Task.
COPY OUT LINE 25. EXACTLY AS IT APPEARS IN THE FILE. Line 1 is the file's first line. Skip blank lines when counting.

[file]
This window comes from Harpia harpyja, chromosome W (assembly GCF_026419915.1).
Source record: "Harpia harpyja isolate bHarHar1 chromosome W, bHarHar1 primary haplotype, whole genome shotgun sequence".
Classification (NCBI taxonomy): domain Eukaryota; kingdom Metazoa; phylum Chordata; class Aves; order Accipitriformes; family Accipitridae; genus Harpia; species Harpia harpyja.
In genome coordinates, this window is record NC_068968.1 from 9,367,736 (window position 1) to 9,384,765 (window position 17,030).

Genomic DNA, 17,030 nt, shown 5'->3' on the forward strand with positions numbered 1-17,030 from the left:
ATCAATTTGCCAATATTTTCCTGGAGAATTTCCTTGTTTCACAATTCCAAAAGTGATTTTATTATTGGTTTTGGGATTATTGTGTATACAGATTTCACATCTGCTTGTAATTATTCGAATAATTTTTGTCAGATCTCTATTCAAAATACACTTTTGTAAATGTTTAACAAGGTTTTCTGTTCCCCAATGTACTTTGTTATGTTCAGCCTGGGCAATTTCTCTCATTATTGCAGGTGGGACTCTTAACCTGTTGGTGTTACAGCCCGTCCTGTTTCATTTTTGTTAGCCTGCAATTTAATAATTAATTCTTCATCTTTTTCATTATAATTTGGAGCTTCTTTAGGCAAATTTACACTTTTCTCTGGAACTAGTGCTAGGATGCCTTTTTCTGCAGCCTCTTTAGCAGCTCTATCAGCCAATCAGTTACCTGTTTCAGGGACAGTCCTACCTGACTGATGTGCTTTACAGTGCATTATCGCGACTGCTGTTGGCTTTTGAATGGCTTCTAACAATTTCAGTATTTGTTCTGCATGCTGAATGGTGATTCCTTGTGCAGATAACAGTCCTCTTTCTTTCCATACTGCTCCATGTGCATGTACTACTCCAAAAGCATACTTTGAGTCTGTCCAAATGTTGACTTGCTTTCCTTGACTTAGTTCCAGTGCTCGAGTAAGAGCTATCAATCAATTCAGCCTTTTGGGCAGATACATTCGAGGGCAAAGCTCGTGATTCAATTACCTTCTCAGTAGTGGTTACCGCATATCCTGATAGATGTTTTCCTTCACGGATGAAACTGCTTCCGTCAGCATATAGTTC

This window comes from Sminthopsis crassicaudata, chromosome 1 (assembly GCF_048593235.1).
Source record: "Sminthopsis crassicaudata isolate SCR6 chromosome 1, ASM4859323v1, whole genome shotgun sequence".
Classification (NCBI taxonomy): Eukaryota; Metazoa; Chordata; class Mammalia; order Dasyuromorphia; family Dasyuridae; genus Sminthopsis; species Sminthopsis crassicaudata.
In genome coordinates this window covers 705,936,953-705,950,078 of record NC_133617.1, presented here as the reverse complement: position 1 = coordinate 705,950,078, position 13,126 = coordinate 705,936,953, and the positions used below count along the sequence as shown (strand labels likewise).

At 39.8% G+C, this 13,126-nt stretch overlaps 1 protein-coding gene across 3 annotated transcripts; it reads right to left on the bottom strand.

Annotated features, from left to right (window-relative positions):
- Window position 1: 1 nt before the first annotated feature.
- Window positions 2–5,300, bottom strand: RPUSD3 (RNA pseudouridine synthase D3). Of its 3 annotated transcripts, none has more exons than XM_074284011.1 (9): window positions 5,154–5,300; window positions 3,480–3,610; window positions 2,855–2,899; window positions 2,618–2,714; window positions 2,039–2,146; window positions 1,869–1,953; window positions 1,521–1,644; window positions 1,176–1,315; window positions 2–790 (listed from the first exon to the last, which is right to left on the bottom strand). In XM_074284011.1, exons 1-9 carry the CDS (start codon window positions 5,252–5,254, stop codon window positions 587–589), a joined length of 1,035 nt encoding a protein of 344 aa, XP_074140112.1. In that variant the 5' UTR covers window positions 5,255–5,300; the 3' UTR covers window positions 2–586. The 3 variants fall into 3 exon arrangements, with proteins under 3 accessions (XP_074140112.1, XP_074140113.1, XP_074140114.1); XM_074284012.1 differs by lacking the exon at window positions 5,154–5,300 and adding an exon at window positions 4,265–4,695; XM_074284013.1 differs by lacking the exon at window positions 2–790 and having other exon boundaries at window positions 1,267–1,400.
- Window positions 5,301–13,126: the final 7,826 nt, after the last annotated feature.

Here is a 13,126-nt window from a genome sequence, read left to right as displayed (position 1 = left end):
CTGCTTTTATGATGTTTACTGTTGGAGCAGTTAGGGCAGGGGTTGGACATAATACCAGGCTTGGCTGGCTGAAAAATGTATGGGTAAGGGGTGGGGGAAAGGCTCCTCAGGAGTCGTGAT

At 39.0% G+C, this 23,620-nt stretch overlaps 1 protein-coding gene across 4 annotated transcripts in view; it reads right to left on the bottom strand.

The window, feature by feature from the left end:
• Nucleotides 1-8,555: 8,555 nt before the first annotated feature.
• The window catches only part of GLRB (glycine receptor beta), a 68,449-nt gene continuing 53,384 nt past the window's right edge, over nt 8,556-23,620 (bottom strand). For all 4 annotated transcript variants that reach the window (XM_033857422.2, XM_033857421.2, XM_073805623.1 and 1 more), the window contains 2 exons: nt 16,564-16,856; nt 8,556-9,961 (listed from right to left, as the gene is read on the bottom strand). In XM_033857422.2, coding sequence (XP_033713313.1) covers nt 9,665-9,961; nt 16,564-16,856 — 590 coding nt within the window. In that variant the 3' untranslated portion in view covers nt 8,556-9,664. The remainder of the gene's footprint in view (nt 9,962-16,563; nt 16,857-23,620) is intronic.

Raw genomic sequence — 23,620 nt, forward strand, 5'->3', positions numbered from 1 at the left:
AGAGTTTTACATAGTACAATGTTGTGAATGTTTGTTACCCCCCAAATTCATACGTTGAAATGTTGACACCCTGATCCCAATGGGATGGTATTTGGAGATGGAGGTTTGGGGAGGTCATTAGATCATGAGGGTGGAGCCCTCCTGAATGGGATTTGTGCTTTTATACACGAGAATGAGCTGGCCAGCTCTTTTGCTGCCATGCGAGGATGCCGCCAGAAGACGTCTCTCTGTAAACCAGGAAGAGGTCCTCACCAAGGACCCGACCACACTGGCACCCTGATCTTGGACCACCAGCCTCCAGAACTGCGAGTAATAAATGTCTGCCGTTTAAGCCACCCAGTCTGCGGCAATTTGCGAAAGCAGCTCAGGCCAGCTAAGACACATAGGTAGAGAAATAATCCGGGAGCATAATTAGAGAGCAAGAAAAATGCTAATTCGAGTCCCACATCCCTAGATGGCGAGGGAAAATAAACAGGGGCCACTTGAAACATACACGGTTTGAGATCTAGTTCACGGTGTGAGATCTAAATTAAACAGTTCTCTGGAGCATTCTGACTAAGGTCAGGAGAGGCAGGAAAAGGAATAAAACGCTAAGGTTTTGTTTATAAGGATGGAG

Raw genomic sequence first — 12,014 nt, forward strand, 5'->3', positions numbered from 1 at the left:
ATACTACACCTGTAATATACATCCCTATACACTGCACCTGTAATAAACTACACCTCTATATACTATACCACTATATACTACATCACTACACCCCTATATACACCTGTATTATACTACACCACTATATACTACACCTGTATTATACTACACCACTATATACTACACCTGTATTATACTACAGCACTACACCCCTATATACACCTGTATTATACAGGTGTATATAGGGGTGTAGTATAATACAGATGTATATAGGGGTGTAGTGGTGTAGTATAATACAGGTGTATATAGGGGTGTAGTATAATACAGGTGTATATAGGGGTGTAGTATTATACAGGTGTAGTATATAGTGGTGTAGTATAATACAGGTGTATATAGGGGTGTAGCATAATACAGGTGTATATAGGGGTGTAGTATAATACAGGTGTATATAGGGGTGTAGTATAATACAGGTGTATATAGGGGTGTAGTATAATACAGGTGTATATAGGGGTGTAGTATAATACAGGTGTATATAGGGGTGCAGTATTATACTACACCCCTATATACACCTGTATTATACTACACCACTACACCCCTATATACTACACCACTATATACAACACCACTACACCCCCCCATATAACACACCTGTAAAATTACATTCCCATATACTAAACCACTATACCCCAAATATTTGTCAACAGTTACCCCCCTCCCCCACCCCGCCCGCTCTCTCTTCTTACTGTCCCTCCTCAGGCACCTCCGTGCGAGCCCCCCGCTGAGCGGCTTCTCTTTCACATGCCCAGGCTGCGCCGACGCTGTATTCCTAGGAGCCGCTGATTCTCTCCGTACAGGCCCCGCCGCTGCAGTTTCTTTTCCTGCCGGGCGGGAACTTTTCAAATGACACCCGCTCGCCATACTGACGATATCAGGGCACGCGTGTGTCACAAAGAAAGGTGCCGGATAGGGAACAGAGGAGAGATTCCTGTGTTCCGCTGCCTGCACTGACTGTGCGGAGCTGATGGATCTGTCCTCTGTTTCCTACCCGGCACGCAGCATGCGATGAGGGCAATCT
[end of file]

ATACTACACCTGTAATATACATCCCTATACACTGCACCTGTAATAAACTACACCTCTATATACTATACCACTATATACTACATCACTACACCCCTATATACACCTGTATTATACTACACCACTATATACTACACCTGTATTATACTACACCACTATATACTACACCTGTATTATACTACAGCACTACACCCCTATATACACCTGTATTATACAGGTGTATATAGGGGTGTAGTATAATACAGATGTATATAGGGGTGTAGTGGTGTAGTATAATACAGGTGTATATAGGGGTGTAGTATAATACAGGTGTATATAGGGGTGTAGTATTATACAGGTGTAGTATATAGTGGTGTAGTATAATACAGGTGTATATAGGGGTGTAGCATAATACAGGTGTATATAGGGGTGTAGTATAATACAGGTGTATATAGGGGTGTAGTATAATACAGGTGTATATAGGGGTGTAGTATAATACAGGTGTATATAGGGGTGTAGTATAATACAGGTGTATATAGGGGTGCAGTATTATACTACACCCCTATATACACCTGTATTATACTACACCACTACACCCCTATATACTACACCACTATATACAACACCACTACACCCCCCCATATAACACACCTGTAAAATTACATTCCCATATACTAAACCACTATACCCCAAATATTTGTCAACAGTTACCCCCCTCCCCCACCCCGCCCGCTCTCTCTTCTTACTGTCCCTCCTCAGGCACCTCCGTGCGAGCCCCCCGCTGAGCGGCTTCTCTTTCACATGCCCAGGCTGCGCCGACGCTGTATTCCTAGGAGCCGCTGATTCTCTCCGTACAGGCCCCGCCGCTGCAGTTTCTTTTCCTGCCGGGCGGGAACTTTTCAAATGACACCCGCTCGCCATACTGACGATATCAGGGCACGCGTGTGTCACAAAGAAAGGTGCCGGATAGGGAACAGAGGAGAGATTCCTGTGTTCCGCTGCCTGCACTGACTGTGCGGAGCTGATGGATCTGTCCTCTGTTTCCTACCCGGCACGCAGCATGCGATGAGGGCAATCT